(Note: Kenon is tied with Kendall Gill for this record).

Honorable Mention:

Scott Skiles, Orlando Magic – 30 assists in a single game – This is probably the best-known record on this list, and it makes honorable mention not because Skiles was bad (he wasn’t), but because with guys like Steve Nash and John Stockton throwing out loads of dimes over the course of their careers, you’d think somebody else would’ve taken this record by now. As it stands, though, it looks pretty unbeatable.

Dale Ellis, Seattle SuperSonics – 69 minutes in a single game – Of all the players in league history, Ellis was the guy who played the most minutes in a single game. In this case, it was a quintuple-overtime game in 1989 that happened to keep Seattle’s big scorer on the floor for what equates to almost an entire game and a half.

Ben Wallace, Detroit Pistons – 20 free throws attempted in a quarter – This one appears odd on the surface considering Wallace is the worst free throw shooter in history, but it was simply a matter of employing the hack-a-Ben strategy. Fourteen of those foul shots happened in a three-minute span toward the end of the game, and the strategy apparently worked pretty well, as Wallace made only five of those 20 attempts in the fourth quarter.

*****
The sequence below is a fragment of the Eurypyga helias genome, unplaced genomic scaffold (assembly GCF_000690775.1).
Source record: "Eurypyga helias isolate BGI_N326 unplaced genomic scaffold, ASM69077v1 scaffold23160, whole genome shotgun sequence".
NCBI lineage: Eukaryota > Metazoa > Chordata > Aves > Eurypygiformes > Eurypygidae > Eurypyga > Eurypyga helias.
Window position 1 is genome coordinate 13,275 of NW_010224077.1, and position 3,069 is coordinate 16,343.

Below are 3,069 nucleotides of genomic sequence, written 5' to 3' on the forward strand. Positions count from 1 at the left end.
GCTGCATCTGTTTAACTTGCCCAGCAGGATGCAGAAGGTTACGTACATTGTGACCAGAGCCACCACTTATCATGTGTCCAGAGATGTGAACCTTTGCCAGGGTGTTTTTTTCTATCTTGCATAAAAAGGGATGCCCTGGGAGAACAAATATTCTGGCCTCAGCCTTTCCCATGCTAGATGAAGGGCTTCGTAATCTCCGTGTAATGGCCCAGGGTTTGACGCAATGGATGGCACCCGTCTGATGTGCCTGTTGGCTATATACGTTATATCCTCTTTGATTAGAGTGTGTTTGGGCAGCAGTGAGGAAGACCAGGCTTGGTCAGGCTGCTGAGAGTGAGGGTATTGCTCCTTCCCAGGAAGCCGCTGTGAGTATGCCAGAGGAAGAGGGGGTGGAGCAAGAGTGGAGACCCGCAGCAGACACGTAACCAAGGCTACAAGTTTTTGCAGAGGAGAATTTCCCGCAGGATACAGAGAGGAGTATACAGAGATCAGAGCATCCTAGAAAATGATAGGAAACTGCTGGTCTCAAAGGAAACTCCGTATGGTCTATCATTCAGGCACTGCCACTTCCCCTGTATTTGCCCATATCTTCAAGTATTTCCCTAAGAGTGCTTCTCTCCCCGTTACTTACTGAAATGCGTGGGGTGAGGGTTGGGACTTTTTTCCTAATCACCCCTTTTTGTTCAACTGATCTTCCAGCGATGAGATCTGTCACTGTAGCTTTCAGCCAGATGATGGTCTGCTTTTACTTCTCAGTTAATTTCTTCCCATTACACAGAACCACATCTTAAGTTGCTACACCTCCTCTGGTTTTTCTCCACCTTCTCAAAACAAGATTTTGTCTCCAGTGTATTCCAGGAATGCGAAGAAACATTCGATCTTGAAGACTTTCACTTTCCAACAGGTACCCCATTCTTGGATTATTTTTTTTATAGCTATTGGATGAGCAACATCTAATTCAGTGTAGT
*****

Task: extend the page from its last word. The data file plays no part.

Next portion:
Mark Eaton, Utah Jazz – 5.56 blocks per game over the course of a season – Eaton didn’t do a whole lot other than block shots, but he was really, really good at doing that. It’s not too often we see players block over five shots in a game, let alone average that number for an entire season. He’s not a big name, and a record for anything else would’ve been surprising. For blocks, though? Not quite crazy enough to crack the top five.

Sleepy Floyd, Golden State Warriors – 39 points in a half (and 29 points in a quarter) in a playoff game – On May 10, 1987, Floyd exploded offensively in the second half of a playoff game against the L.A. Lakers. Despite this legendary performance and even an All-Star appearance at one point in his career, he’s not generally considered one of the league’s more amazing players when looking at his work as a whole. That one night, though, the guy was unstoppable.

Derek Fisher, L.A. Lakers, Golden State, Utah, Oklahoma City, Dallas – 259 career playoff games – Derek Fisher obviously has his fair share of championship rings and played for plenty of good teams over the course of his career, but considering the successful postseason careers of players like Kareem Abdul-Jabbar and Bill Russell and even Tim Duncan, this record is a bit surprising. Teams haven’t always played as many postseason games as they do in the modern era, however, which helps explain Fisher got there. For the record (pun intended), Duncan is only 25 games back of Fisher. Two more years of deep playoff runs, and the record-holder here could be a little less surprising.

It’s nice to see some of the more unheralded players in league history get their spot in the record books. Wilt and MJ certainly have more than their fair share of them, but other guys deserve their moment in the sun, too. So for guys like Steve Blake and Larry Kenon—your contributions mattered, too. With any luck, your records will stand for a really, really long time.